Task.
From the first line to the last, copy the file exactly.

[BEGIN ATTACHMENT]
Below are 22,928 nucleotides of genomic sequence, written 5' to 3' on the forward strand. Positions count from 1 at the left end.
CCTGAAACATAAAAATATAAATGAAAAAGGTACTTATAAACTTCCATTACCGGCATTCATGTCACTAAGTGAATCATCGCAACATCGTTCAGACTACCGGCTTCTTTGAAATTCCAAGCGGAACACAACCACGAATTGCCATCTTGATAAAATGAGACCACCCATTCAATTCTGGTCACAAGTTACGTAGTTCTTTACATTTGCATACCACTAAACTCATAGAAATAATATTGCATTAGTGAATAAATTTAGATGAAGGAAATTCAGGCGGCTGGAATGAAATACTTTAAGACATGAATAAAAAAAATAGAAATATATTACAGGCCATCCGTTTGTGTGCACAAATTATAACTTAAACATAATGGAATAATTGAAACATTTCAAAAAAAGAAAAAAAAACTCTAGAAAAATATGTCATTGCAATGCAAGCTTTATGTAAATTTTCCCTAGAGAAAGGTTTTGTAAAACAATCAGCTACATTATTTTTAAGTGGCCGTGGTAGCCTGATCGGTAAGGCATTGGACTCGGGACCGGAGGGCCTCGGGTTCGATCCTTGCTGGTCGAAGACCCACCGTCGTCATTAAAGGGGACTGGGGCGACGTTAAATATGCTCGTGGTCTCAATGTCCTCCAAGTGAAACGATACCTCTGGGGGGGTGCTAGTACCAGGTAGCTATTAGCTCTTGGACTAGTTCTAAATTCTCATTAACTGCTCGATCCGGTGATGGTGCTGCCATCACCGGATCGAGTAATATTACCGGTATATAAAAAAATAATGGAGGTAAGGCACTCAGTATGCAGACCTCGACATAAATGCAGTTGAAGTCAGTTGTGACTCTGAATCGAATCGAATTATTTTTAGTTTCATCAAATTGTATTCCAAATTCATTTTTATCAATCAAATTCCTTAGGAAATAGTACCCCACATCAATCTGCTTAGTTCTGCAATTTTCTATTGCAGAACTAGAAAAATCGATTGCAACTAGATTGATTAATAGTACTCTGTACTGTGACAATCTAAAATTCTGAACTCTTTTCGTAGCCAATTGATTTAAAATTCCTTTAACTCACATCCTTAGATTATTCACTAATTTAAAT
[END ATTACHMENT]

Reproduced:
Below are 22,928 nucleotides of genomic sequence, written 5' to 3' on the forward strand. Positions count from 1 at the left end.
CCTGAAACATAAAAATATAAATGAAAAAGGTACTTATAAACTTCCATTACCGGCATTCATGTCACTAAGTGAATCATCGCAACATCGTTCAGACTACCGGCTTCTTTGAAATTCCAAGCGGAACACAACCACGAATTGCCATCTTGATAAAATGAGACCACCCATTCAATTCTGGTCACAAGTTACGTAGTTCTTTACATTTGCATACCACTAAACTCATAGAAATAATATTGCATTAGTGAATAAATTTAGATGAAGGAAATTCAGGCGGCTGGAATGAAATACTTTAAGACATGAATAAAAAAAATAGAAATATATTACAGGCCATCCGTTTGTGTGCACAAATTATAACTTAAACATAATGGAATAATTGAAACATTTCAAAAAAAGAAAAAAAAACTCTAGAAAAATATGTCATTGCAATGCAAGCTTTATGTAAATTTTCCCTAGAGAAAGGTTTTGTAAAACAATCAGCTACATTATTTTTAAGTGGCCGTGGTAGCCTGATCGGTAAGGCATTGGACTCGGGACCGGAGGGCCTCGGGTTCGATCCTTGCTGGTCGAAGACCCACCGTCGTCATTAAAGGGGACTGGGGCGACGTTAAATATGCTCGTGGTCTCAATGTCCTCCAAGTGAAACGATACCTCTGGGGGGGTGCTAGTACCAGGTAGCTATTAGCTCTTGGACTAGTTCTAAATTCTCATTAACTGCTCGATCCGGTGATGGTGCTGCCATCACCGGATCGAGTAATATTACCGGTATATAAAAAAATAATGGAGGTAAGGCACTCAGTATGCAGACCTCGACATAAATGCAGTTGAAGTCAGTTGTGACTCTGAATCGAATCGAATTATTTTTAGTTTCATCAAATTGTATTCCAAATTCATTTTTATCAATCAAATTCCTTAGGAAATAGTACCCCACATCAATCTGCTTAGTTCTGCAATTTTCTATTGCAGAACTAGAAAAATCGATTGCAACTAGATTGATTAATAGTACTCTGTACTGTGACAATCTAAAATTCTGAACTCTTTTCGTAGCCAATTGATTTAAAATTCCTTTAACTCACATCCTTAGATTATTCACTAATTTAAAT